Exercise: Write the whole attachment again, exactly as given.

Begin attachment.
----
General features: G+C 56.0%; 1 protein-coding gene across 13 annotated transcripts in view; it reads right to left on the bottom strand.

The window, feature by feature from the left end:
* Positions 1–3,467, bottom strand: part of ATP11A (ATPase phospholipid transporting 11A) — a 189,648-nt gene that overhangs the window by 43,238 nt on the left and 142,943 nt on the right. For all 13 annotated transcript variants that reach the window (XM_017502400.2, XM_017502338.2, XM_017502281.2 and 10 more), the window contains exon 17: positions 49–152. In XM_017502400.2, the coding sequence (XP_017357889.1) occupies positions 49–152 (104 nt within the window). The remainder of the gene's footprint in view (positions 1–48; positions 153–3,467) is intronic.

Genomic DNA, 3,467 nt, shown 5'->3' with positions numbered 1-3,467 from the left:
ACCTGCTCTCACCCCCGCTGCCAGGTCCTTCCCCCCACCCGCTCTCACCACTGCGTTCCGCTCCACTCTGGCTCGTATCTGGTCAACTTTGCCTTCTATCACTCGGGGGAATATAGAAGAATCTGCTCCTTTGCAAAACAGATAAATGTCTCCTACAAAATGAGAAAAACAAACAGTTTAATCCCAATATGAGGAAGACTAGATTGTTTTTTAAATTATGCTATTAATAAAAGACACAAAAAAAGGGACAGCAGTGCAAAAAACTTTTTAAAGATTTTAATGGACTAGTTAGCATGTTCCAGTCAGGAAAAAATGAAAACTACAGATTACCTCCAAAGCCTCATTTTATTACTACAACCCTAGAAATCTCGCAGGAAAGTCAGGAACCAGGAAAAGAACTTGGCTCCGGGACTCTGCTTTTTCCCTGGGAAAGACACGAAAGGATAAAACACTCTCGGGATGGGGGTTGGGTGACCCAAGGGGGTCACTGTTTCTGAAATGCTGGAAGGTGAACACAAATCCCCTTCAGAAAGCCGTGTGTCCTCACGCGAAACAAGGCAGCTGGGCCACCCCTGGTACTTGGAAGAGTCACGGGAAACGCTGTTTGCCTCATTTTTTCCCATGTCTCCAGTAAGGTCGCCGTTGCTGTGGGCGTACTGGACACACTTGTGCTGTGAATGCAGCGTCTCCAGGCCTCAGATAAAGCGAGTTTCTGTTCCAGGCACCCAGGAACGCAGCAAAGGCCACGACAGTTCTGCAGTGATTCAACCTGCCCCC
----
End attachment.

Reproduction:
General features: G+C 56.0%; 1 protein-coding gene across 13 annotated transcripts in view; it reads right to left on the bottom strand.

The window, feature by feature from the left end:
* Positions 1–3,467, bottom strand: part of ATP11A (ATPase phospholipid transporting 11A) — a 189,648-nt gene that overhangs the window by 43,238 nt on the left and 142,943 nt on the right. For all 13 annotated transcript variants that reach the window (XM_017502400.2, XM_017502338.2, XM_017502281.2 and 10 more), the window contains exon 17: positions 49–152. In XM_017502400.2, the coding sequence (XP_017357889.1) occupies positions 49–152 (104 nt within the window). The remainder of the gene's footprint in view (positions 1–48; positions 153–3,467) is intronic.

Genomic DNA, 3,467 nt, shown 5'->3' with positions numbered 1-3,467 from the left:
ACCTGCTCTCACCCCCGCTGCCAGGTCCTTCCCCCCACCCGCTCTCACCACTGCGTTCCGCTCCACTCTGGCTCGTATCTGGTCAACTTTGCCTTCTATCACTCGGGGGAATATAGAAGAATCTGCTCCTTTGCAAAACAGATAAATGTCTCCTACAAAATGAGAAAAACAAACAGTTTAATCCCAATATGAGGAAGACTAGATTGTTTTTTAAATTATGCTATTAATAAAAGACACAAAAAAAGGGACAGCAGTGCAAAAAACTTTTTAAAGATTTTAATGGACTAGTTAGCATGTTCCAGTCAGGAAAAAATGAAAACTACAGATTACCTCCAAAGCCTCATTTTATTACTACAACCCTAGAAATCTCGCAGGAAAGTCAGGAACCAGGAAAAGAACTTGGCTCCGGGACTCTGCTTTTTCCCTGGGAAAGACACGAAAGGATAAAACACTCTCGGGATGGGGGTTGGGTGACCCAAGGGGGTCACTGTTTCTGAAATGCTGGAAGGTGAACACAAATCCCCTTCAGAAAGCCGTGTGTCCTCACGCGAAACAAGGCAGCTGGGCCACCCCTGGTACTTGGAAGAGTCACGGGAAACGCTGTTTGCCTCATTTTTTCCCATGTCTCCAGTAAGGTCGCCGTTGCTGTGGGCGTACTGGACACACTTGTGCTGTGAATGCAGCGTCTCCAGGCCTCAGATAAAGCGAGTTTCTGTTCCAGGCACCCAGGAACGCAGCAAAGGCCACGACAGTTCTGCAGTGATTCAACCTGCCCCC